With his debut novel, American writer George Saunders has not only produced a masterpiece, he’s produced a book so original, unique and bizarre it defies classification. It certainly defies my meagre critical abilities.
It’s 1869 and civil war is tearing the United States apart. The Lincoln of the title is Willie Lincoln, son of the US president who will one day win the war. The boy has succumbed to sickness and is now stuck in the bardo – a state of ghostly purgatory, his spirit tied to the cemetery in which he’s been buried. Abraham, feeling his son is still present in some way, leaves the White House to visit his body. Little does he know he’s surrounded by spirits who have not accepted their fate.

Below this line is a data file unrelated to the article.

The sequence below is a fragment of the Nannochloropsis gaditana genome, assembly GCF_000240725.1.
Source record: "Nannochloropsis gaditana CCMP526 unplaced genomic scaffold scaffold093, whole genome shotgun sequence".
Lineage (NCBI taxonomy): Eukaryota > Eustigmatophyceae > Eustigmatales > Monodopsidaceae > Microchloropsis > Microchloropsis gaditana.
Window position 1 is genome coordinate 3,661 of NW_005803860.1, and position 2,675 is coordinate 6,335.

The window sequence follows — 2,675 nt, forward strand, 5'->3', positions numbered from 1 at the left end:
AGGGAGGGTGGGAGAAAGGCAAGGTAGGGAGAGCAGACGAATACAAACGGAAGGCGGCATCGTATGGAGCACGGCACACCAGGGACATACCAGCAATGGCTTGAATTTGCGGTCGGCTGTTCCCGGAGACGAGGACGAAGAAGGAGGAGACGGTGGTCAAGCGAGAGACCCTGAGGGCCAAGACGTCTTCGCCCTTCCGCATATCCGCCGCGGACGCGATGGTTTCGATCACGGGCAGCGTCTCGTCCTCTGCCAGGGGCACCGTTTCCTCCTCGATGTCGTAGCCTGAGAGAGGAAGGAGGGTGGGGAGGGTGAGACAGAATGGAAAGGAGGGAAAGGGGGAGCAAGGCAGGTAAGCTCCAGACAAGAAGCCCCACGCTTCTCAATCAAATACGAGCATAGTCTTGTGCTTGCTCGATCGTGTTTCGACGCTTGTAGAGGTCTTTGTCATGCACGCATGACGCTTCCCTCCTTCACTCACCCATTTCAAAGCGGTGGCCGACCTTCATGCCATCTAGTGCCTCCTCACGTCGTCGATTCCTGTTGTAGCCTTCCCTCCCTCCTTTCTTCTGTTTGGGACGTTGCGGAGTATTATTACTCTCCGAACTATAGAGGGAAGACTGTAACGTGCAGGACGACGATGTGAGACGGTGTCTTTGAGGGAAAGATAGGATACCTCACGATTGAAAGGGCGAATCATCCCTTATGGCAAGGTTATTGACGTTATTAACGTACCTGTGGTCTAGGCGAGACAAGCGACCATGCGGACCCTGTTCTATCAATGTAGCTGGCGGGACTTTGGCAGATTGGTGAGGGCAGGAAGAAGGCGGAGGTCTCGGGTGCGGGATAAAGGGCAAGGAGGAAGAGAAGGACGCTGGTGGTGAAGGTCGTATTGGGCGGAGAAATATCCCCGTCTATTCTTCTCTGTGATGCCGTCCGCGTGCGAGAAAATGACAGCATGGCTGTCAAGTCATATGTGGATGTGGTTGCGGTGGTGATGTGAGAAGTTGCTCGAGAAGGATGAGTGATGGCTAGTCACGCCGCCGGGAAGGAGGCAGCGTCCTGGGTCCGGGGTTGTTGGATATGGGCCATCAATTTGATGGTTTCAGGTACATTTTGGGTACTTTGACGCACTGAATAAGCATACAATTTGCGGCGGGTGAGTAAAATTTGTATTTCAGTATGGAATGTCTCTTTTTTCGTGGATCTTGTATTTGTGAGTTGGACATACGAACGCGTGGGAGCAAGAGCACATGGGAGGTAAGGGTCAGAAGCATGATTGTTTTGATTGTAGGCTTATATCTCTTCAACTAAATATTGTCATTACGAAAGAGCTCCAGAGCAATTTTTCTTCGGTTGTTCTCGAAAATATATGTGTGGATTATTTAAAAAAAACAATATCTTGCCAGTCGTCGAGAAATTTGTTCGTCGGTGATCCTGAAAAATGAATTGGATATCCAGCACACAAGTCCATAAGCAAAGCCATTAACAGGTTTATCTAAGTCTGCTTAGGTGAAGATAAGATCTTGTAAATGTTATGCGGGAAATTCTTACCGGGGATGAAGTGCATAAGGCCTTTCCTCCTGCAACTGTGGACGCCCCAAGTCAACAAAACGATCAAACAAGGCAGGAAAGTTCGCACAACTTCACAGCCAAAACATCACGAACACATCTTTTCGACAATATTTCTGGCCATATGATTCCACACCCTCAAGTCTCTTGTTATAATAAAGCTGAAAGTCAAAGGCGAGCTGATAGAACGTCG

Right out of the gate then, Saunders’ novel melds historical fiction with a quasi-religious ghost story. But it’s not the premise that gives the book its singular power; it’s Saunders’ wild, unrestrained, visionary execution.
The book is comedic yet tragic, grounded but surreal, messy but focused, at times fiercely political, at others completely absurd. It’s a marvel of structure, constantly shifting in perspective and voice and style – sometimes line by line. Reading it is like riding a rollercoaster in the dark; you can’t tell where it’ll take you next, you just careen from left to right to upside down so fast it gives you whiplash. It’s the type of novel that makes you rethink just what a novel can be.
This is the first 2017-published book I’ve read. Expect to hear a lot more about it as it wins every award under the sun – if there’s any justice in the world.
It’s early, but it will take a fine book indeed to knock this from the top of my list for the year.
Next: The gods must be crazy.